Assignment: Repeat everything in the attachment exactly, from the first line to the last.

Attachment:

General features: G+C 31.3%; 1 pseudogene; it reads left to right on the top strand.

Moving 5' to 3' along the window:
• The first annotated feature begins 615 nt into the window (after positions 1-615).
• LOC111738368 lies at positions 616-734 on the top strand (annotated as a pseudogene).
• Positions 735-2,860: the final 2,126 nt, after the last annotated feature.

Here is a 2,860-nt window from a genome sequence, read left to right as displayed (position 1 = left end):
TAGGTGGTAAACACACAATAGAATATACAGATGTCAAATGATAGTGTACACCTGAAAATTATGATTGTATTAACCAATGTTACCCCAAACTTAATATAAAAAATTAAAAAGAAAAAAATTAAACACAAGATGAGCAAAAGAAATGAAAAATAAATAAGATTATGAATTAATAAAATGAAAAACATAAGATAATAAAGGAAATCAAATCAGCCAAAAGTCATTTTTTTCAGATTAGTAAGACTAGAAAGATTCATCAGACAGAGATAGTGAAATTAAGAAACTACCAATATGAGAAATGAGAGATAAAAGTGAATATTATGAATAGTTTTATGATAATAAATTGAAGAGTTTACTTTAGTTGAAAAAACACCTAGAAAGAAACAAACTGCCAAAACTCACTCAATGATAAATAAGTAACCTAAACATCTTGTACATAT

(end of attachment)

General features: G+C 31.3%; 1 pseudogene; it reads left to right on the top strand.

Moving 5' to 3' along the window:
• The first annotated feature begins 615 nt into the window (after positions 1-615).
• LOC111738368 lies at positions 616-734 on the top strand (annotated as a pseudogene).
• Positions 735-2,860: the final 2,126 nt, after the last annotated feature.

Here is a 2,860-nt window from a genome sequence, read left to right as displayed (position 1 = left end):
TAGGTGGTAAACACACAATAGAATATACAGATGTCAAATGATAGTGTACACCTGAAAATTATGATTGTATTAACCAATGTTACCCCAAACTTAATATAAAAAATTAAAAAGAAAAAAATTAAACACAAGATGAGCAAAAGAAATGAAAAATAAATAAGATTATGAATTAATAAAATGAAAAACATAAGATAATAAAGGAAATCAAATCAGCCAAAAGTCATTTTTTTCAGATTAGTAAGACTAGAAAGATTCATCAGACAGAGATAGTGAAATTAAGAAACTACCAATATGAGAAATGAGAGATAAAAGTGAATATTATGAATAGTTTTATGATAATAAATTGAAGAGTTTACTTTAGTTGAAAAAACACCTAGAAAGAAACAAACTGCCAAAACTCACTCAATGATAAATAAGTAACCTAAACATCTTGTACATAT